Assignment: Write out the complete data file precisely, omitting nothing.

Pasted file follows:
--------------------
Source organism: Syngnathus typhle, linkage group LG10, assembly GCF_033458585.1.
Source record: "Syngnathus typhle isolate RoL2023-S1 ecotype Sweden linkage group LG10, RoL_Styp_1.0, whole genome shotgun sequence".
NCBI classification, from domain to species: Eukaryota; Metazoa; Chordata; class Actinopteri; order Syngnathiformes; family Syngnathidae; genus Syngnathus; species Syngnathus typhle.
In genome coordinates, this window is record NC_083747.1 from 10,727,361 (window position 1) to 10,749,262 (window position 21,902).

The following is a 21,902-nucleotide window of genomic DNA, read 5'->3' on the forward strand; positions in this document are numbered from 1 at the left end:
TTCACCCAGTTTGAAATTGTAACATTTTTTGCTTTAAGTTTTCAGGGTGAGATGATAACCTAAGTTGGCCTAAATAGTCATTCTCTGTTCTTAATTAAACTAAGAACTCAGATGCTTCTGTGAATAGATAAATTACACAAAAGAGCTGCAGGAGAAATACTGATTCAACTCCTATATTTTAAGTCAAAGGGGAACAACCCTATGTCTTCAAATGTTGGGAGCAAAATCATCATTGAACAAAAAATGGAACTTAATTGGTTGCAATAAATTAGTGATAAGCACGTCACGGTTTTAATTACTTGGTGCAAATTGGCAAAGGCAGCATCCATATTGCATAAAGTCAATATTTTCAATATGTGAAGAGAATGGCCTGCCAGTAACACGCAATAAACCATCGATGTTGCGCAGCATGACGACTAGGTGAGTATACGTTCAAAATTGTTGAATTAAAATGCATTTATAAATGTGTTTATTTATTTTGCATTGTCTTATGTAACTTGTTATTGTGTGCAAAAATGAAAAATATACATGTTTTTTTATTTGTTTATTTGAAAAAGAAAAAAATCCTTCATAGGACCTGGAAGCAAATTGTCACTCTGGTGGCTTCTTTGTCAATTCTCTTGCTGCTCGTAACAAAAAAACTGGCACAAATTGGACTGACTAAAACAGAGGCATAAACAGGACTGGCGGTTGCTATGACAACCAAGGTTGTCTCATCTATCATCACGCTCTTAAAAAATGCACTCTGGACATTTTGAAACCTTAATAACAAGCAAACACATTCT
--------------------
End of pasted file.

Source organism: Syngnathus typhle, linkage group LG10, assembly GCF_033458585.1.
Source record: "Syngnathus typhle isolate RoL2023-S1 ecotype Sweden linkage group LG10, RoL_Styp_1.0, whole genome shotgun sequence".
NCBI classification, from domain to species: Eukaryota; Metazoa; Chordata; class Actinopteri; order Syngnathiformes; family Syngnathidae; genus Syngnathus; species Syngnathus typhle.
In genome coordinates, this window is record NC_083747.1 from 10,727,361 (window position 1) to 10,749,262 (window position 21,902).

The following is a 21,902-nucleotide window of genomic DNA, read 5'->3' on the forward strand; positions in this document are numbered from 1 at the left end:
TTCACCCAGTTTGAAATTGTAACATTTTTTGCTTTAAGTTTTCAGGGTGAGATGATAACCTAAGTTGGCCTAAATAGTCATTCTCTGTTCTTAATTAAACTAAGAACTCAGATGCTTCTGTGAATAGATAAATTACACAAAAGAGCTGCAGGAGAAATACTGATTCAACTCCTATATTTTAAGTCAAAGGGGAACAACCCTATGTCTTCAAATGTTGGGAGCAAAATCATCATTGAACAAAAAATGGAACTTAATTGGTTGCAATAAATTAGTGATAAGCACGTCACGGTTTTAATTACTTGGTGCAAATTGGCAAAGGCAGCATCCATATTGCATAAAGTCAATATTTTCAATATGTGAAGAGAATGGCCTGCCAGTAACACGCAATAAACCATCGATGTTGCGCAGCATGACGACTAGGTGAGTATACGTTCAAAATTGTTGAATTAAAATGCATTTATAAATGTGTTTATTTATTTTGCATTGTCTTATGTAACTTGTTATTGTGTGCAAAAATGAAAAATATACATGTTTTTTTATTTGTTTATTTGAAAAAGAAAAAAATCCTTCATAGGACCTGGAAGCAAATTGTCACTCTGGTGGCTTCTTTGTCAATTCTCTTGCTGCTCGTAACAAAAAAACTGGCACAAATTGGACTGACTAAAACAGAGGCATAAACAGGACTGGCGGTTGCTATGACAACCAAGGTTGTCTCATCTATCATCACGCTCTTAAAAAATGCACTCTGGACATTTTGAAACCTTAATAACAAGCAAACACATTCT